Webinar series: Diverse histories in the secondary curriculum in the 2020s

New ideas and resources for transforming students’ knowledge and historical thinking

We are pleased to present teachers with another opportunity to view this series of webinars in partnership with Justice to History aimed at teachers working with Key Stages 3 and 4. Making school history relevant as well as rigorous is our priority and school leaders will want their history department to be at the cutting edge of work that is developing the subject in innovative ways. It is recognised that diversity in history should not be slotted into a traditional curriculum in a monthly festival, but strongly embedded throughout a school’s framework; this series will help you to do that.

Programme

Each webinar in the series will explore a key theme, including a case-study of one historical enquiry that exemplifies the general ideas and principles applicable to the theme. Most webinars in the series will be released as on-demand recordings according to the schedule below, except for the webinar on Islamic history in secondary schools which will be presented live on 24 November and will feature a new enquiry from Justice to History.

Release date

Title

Release type

1 September 2021

Introductory webinar: Diversifying or decolonising?* (see below)

On demand

1 October 2021

African history in secondary schools (Read more)

On demand

1 November 2021

Women's history in secondary schools (Read more)

On demand

24 November 2021

Islamic history in secondary schools (Read more)

Live and recorded

1 December 2021

Empire history in secondary schools (Read more)

On demand

What will you get out of this course?

  • Clarity of purpose in developing authentic rigorous history curricula in your school.
  • Command of the key ideas that can shape a more diverse curriculum programme and its enquiries.
  • Confidence to use models of good practice as the basis for your own specific curriculum development.

Why should I want to do this with Justice to History?

Abdul Mohamud and Robin Whitburn have been developing historical enquiries on diverse histories for over ten years and have spoken on their work around the world, from the USA to South Africa and at many HA events. They led the HA Teacher Fellowship programme on Britain and Transatlantic Slavery as well as work on the Migration, Empires and People AQA GCSE course.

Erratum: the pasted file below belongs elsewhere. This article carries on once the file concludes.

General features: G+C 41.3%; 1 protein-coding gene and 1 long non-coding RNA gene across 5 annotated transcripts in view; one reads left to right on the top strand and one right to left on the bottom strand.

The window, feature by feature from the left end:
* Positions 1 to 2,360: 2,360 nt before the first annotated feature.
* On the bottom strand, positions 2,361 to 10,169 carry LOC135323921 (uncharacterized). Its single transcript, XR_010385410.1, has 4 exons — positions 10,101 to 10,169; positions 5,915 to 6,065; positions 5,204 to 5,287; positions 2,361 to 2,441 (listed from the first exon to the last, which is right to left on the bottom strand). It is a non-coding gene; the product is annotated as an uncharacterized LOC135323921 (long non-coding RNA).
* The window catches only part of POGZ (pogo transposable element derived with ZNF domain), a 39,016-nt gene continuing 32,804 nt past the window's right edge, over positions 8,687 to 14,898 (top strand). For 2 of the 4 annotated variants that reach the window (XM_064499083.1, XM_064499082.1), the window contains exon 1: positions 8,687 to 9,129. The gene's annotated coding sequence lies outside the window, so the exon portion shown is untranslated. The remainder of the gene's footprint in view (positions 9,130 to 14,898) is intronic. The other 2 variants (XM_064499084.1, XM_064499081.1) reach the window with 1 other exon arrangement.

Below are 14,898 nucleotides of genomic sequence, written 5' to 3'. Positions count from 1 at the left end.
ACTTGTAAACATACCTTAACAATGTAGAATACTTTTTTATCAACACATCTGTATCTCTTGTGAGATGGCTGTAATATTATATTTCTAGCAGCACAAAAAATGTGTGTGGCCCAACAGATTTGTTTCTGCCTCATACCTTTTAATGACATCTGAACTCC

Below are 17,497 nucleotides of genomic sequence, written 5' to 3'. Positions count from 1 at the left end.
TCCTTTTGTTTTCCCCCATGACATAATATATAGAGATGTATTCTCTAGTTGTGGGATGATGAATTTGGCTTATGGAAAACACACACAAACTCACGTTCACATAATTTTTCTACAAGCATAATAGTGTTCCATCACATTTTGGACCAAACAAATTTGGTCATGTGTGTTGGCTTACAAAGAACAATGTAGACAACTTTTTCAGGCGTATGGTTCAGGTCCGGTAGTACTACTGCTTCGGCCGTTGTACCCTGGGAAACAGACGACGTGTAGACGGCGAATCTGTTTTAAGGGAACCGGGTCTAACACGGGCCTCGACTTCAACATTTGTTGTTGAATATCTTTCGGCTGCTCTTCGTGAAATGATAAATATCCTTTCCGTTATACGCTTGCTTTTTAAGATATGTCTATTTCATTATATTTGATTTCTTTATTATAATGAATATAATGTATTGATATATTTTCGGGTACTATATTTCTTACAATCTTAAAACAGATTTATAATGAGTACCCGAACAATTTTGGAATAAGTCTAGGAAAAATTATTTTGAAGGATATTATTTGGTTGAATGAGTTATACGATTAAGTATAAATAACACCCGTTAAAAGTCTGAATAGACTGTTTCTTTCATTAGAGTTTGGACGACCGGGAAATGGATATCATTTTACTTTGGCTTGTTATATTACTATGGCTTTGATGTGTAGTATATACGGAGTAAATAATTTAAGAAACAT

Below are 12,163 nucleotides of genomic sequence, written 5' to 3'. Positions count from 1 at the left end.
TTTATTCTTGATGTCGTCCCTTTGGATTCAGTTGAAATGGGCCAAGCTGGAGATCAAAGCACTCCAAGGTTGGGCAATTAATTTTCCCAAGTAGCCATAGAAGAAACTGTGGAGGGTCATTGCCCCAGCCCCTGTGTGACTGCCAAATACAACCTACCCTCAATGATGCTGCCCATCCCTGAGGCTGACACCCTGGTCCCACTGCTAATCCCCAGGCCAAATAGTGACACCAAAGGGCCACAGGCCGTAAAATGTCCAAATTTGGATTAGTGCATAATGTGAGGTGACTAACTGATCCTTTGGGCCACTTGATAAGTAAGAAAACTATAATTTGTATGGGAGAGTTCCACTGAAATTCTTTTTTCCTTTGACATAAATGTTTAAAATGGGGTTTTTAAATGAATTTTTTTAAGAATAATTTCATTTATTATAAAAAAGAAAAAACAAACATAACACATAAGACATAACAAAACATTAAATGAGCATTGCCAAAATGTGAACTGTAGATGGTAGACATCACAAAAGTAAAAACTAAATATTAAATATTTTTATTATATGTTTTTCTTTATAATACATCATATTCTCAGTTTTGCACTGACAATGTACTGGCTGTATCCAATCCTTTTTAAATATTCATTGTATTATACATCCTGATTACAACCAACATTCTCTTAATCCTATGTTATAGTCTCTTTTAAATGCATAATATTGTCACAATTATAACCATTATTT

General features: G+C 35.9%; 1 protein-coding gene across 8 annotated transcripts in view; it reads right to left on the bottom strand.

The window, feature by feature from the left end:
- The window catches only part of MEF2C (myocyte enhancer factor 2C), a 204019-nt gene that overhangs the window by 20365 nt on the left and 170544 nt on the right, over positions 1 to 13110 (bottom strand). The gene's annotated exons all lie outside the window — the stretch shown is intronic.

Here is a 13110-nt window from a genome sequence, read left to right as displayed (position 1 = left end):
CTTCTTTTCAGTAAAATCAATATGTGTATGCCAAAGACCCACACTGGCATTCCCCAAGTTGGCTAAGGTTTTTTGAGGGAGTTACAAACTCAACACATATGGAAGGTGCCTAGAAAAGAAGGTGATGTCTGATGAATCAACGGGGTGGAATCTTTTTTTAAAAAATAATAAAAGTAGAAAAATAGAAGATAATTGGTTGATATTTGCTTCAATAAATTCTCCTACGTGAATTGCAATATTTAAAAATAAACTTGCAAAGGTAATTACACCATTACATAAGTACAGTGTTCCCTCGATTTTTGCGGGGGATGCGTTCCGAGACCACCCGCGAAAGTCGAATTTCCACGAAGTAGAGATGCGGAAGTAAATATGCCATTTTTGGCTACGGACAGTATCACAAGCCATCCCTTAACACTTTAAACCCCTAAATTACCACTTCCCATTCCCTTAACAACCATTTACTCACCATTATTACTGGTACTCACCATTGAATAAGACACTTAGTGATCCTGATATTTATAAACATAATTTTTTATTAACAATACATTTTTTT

How to book

We recognise the importance of this subject area and the HA is subsidising the cost of this series to make it easier for teachers to participate. The introductory webinar marked with an asterisk (*) above, will be available free to HA members and each other webinar in the series will cost £10 for members. Non-members can access each webinar for £15.

On-demand webinars

The introductory webinar will be available for members to view on this page from 1 September 2021 until the end of the autumn term. All other on-demand webinars will be available to purchase and view online using the link provided above from the specified release date until the end of the autumn term. VAT is not charged on the on-demand webinars.

Live webinar

We are required to charge VAT on this live webinar and it will be subject to Eventbrite fees: the total cost including all fees and taxes will be £13.37 for HA members and £19.76 for non-members. This webinar is also eligible for the corporate member free recording offer. Please see the terms and conditions for information on how to redeem this.

All Historical Association webinars are subject to the HA CPD terms and conditions. For enquiries please contact events@history.org.uk.

Diversifying or decolonising: what should we be doing with the history curriculum in the 2020s?

This introductory webinar to the series explores four key elements. It will be available for members to view from 1 September 2021 until the end of the autumn term.

  1. Decolonising or Diversifying: unravelling these concepts and considering how teachers could make a critical difference in ‘doing justice to history’ by transforming the choices made in building our school curriculum.
  2. Selecting the history: exploring the historical topic of racial injustice from the range of Justice to History enquiries, showing how the choices of material were shaped by the ‘ethic of the enquiry’.
  3. Pedagogy: considering how our pedagogical approaches are vital in ensuring that a curriculum centred on values of social justice and equity can steer away from indoctrination and allow students to think for themselves.
  4. The enquiry: a brief guide to the enquiry itself, with some of the key people and sources that were included.

This resource is FREE for Secondary HA Members.

HA Members can sign in to access this content or you can Join the HA if you are not already a member.